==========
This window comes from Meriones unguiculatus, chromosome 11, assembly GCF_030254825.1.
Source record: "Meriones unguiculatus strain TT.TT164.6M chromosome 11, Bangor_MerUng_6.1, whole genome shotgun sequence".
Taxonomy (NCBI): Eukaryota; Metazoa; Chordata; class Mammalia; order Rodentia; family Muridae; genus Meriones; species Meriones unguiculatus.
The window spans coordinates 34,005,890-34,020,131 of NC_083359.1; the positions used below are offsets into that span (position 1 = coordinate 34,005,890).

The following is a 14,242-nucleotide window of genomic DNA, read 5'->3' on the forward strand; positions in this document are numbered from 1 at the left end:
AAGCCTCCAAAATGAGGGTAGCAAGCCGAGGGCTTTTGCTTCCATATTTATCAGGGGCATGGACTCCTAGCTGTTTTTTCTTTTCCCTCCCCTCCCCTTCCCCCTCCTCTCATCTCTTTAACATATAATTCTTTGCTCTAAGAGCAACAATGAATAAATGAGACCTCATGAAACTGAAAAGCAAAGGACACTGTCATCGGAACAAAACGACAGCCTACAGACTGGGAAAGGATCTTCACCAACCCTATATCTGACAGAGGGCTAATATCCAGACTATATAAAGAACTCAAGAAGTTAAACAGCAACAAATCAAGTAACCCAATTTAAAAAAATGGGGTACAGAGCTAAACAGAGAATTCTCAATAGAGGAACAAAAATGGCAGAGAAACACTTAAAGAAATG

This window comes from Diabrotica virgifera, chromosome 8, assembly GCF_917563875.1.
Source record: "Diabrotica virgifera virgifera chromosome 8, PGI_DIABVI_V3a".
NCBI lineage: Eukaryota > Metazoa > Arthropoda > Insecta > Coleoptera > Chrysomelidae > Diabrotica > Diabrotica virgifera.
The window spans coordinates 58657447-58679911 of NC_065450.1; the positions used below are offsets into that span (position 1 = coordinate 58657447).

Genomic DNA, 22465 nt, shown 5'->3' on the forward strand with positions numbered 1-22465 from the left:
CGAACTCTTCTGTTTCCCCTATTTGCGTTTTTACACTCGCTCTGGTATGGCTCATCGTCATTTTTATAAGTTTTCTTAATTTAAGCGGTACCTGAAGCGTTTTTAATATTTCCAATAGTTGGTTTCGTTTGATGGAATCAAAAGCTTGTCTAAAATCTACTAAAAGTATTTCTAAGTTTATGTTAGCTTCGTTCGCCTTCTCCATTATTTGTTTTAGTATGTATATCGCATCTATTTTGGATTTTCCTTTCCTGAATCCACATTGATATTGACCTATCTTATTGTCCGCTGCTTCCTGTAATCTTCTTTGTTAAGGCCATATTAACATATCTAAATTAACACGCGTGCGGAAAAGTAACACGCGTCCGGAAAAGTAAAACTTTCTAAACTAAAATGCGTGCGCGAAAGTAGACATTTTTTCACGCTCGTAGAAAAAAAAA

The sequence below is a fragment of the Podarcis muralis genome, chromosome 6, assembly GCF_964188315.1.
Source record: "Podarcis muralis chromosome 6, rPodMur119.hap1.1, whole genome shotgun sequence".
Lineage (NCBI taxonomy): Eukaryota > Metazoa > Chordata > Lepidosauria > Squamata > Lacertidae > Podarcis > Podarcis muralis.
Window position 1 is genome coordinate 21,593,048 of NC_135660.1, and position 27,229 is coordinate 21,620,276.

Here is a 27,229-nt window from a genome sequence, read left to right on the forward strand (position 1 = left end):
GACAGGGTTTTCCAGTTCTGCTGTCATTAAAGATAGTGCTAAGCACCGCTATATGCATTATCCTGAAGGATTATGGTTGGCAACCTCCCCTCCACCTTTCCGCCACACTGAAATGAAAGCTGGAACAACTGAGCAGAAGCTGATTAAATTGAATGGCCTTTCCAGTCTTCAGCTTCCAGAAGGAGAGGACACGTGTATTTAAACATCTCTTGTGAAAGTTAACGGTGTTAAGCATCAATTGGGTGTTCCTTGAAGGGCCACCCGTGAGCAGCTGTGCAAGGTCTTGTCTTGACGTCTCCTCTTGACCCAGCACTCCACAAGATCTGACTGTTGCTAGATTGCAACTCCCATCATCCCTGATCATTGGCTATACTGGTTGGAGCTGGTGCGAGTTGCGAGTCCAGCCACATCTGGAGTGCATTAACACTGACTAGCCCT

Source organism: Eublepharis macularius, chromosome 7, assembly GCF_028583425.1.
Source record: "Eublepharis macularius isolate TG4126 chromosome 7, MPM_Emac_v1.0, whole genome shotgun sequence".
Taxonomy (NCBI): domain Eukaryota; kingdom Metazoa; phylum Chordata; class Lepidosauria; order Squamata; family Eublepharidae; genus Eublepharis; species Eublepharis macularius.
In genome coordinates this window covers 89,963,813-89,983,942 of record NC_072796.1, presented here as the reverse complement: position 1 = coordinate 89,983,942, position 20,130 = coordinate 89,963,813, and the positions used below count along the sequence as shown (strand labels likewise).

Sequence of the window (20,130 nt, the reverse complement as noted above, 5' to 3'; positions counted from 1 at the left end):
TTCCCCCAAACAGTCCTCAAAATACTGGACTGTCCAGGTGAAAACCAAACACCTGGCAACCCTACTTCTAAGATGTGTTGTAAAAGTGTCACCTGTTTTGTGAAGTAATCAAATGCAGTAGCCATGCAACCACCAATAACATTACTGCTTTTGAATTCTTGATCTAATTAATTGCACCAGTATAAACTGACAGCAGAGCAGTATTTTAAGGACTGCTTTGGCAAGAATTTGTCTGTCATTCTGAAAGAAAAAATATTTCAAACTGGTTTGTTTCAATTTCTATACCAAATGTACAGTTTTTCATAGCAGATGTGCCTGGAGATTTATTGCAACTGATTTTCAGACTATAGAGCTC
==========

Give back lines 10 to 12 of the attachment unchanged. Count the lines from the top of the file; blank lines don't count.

The window spans coordinates 58657447-58679911 of NC_065450.1; the positions used below are offsets into that span (position 1 = coordinate 58657447).

Genomic DNA, 22465 nt, shown 5'->3' on the forward strand with positions numbered 1-22465 from the left:
CGAACTCTTCTGTTTCCCCTATTTGCGTTTTTACACTCGCTCTGGTATGGCTCATCGTCATTTTTATAAGTTTTCTTAATTTAAGCGGTACCTGAAGCGTTTTTAATATTTCCAATAGTTGGTTTCGTTTGATGGAATCAAAAGCTTGTCTAAAATCTACTAAAAGTATTTCTAAGTTTATGTTAGCTTCGTTCGCCTTCTCCATTATTTGTTTTAGTATGTATATCGCATCTATTTTGGATTTTCCTTTCCTGAATCCACATTGATATTGACCTATCTTATTGTCCGCTGCTTCCTGTAATCTTCTTTGTTAAGGCCATATTAACATATCTAAATTAACACGCGTGCGGAAAAGTAACACGCGTCCGGAAAAGTAAAACTTTCTAAACTAAAATGCGTGCGCGAAAGTAGACATTTTTTCACGCTCGTAGAAAAAAAAA